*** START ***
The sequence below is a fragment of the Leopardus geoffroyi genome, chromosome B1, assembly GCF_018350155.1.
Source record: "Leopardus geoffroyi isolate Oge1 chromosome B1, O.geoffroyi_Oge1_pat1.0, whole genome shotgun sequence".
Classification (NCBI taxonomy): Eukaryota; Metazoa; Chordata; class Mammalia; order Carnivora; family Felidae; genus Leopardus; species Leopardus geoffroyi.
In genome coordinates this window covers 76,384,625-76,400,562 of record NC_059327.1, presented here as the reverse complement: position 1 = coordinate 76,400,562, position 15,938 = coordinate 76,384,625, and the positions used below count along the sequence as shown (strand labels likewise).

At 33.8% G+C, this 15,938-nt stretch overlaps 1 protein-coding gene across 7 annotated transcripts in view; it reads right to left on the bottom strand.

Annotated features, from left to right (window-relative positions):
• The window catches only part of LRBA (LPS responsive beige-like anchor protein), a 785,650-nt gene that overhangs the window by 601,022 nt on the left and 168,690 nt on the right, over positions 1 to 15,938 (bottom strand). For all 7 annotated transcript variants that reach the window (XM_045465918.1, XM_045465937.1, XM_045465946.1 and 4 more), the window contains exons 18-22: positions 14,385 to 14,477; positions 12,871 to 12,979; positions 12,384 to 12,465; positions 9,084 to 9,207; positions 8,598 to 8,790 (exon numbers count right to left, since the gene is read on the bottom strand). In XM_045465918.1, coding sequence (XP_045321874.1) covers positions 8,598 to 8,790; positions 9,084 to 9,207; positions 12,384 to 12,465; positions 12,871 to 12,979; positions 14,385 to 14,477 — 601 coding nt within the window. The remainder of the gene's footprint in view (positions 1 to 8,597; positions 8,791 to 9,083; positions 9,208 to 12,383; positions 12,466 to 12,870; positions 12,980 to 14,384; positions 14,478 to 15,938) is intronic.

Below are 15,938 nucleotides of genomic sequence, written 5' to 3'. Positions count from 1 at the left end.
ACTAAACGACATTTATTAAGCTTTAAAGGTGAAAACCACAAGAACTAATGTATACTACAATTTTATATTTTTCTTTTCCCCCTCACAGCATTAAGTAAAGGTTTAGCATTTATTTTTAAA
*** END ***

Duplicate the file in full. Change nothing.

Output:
The sequence below is a fragment of the Leopardus geoffroyi genome, chromosome B1, assembly GCF_018350155.1.
Source record: "Leopardus geoffroyi isolate Oge1 chromosome B1, O.geoffroyi_Oge1_pat1.0, whole genome shotgun sequence".
Classification (NCBI taxonomy): Eukaryota; Metazoa; Chordata; class Mammalia; order Carnivora; family Felidae; genus Leopardus; species Leopardus geoffroyi.
In genome coordinates this window covers 76,384,625-76,400,562 of record NC_059327.1, presented here as the reverse complement: position 1 = coordinate 76,400,562, position 15,938 = coordinate 76,384,625, and the positions used below count along the sequence as shown (strand labels likewise).

At 33.8% G+C, this 15,938-nt stretch overlaps 1 protein-coding gene across 7 annotated transcripts in view; it reads right to left on the bottom strand.

Annotated features, from left to right (window-relative positions):
• The window catches only part of LRBA (LPS responsive beige-like anchor protein), a 785,650-nt gene that overhangs the window by 601,022 nt on the left and 168,690 nt on the right, over positions 1 to 15,938 (bottom strand). For all 7 annotated transcript variants that reach the window (XM_045465918.1, XM_045465937.1, XM_045465946.1 and 4 more), the window contains exons 18-22: positions 14,385 to 14,477; positions 12,871 to 12,979; positions 12,384 to 12,465; positions 9,084 to 9,207; positions 8,598 to 8,790 (exon numbers count right to left, since the gene is read on the bottom strand). In XM_045465918.1, coding sequence (XP_045321874.1) covers positions 8,598 to 8,790; positions 9,084 to 9,207; positions 12,384 to 12,465; positions 12,871 to 12,979; positions 14,385 to 14,477 — 601 coding nt within the window. The remainder of the gene's footprint in view (positions 1 to 8,597; positions 8,791 to 9,083; positions 9,208 to 12,383; positions 12,466 to 12,870; positions 12,980 to 14,384; positions 14,478 to 15,938) is intronic.

Below are 15,938 nucleotides of genomic sequence, written 5' to 3'. Positions count from 1 at the left end.
ACTAAACGACATTTATTAAGCTTTAAAGGTGAAAACCACAAGAACTAATGTATACTACAATTTTATATTTTTCTTTTCCCCCTCACAGCATTAAGTAAAGGTTTAGCATTTATTTTTAAA